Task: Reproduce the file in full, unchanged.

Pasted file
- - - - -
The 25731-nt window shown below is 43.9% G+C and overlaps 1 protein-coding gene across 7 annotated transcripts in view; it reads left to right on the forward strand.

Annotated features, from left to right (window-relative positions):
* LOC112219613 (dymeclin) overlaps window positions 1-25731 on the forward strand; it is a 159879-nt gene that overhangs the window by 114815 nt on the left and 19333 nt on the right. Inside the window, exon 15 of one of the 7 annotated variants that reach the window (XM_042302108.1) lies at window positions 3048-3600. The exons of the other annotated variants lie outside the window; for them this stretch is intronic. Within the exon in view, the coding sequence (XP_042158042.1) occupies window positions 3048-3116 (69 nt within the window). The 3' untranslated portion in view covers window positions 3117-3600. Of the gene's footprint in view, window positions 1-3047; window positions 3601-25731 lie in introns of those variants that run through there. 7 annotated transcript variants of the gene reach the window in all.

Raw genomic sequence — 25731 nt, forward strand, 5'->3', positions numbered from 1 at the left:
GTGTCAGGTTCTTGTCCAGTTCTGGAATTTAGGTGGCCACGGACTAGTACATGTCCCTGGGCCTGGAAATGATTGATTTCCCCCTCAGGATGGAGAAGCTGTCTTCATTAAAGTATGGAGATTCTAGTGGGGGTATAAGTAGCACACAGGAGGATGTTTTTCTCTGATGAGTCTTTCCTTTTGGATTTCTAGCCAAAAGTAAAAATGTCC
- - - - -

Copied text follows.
The 25731-nt window shown below is 43.9% G+C and overlaps 1 protein-coding gene across 7 annotated transcripts in view; it reads left to right on the forward strand.

Annotated features, from left to right (window-relative positions):
* LOC112219613 (dymeclin) overlaps window positions 1-25731 on the forward strand; it is a 159879-nt gene that overhangs the window by 114815 nt on the left and 19333 nt on the right. Inside the window, exon 15 of one of the 7 annotated variants that reach the window (XM_042302108.1) lies at window positions 3048-3600. The exons of the other annotated variants lie outside the window; for them this stretch is intronic. Within the exon in view, the coding sequence (XP_042158042.1) occupies window positions 3048-3116 (69 nt within the window). The 3' untranslated portion in view covers window positions 3117-3600. Of the gene's footprint in view, window positions 1-3047; window positions 3601-25731 lie in introns of those variants that run through there. 7 annotated transcript variants of the gene reach the window in all.

Raw genomic sequence — 25731 nt, forward strand, 5'->3', positions numbered from 1 at the left:
GTGTCAGGTTCTTGTCCAGTTCTGGAATTTAGGTGGCCACGGACTAGTACATGTCCCTGGGCCTGGAAATGATTGATTTCCCCCTCAGGATGGAGAAGCTGTCTTCATTAAAGTATGGAGATTCTAGTGGGGGTATAAGTAGCACACAGGAGGATGTTTTTCTCTGATGAGTCTTTCCTTTTGGATTTCTAGCCAAAAGTAAAAATGTCC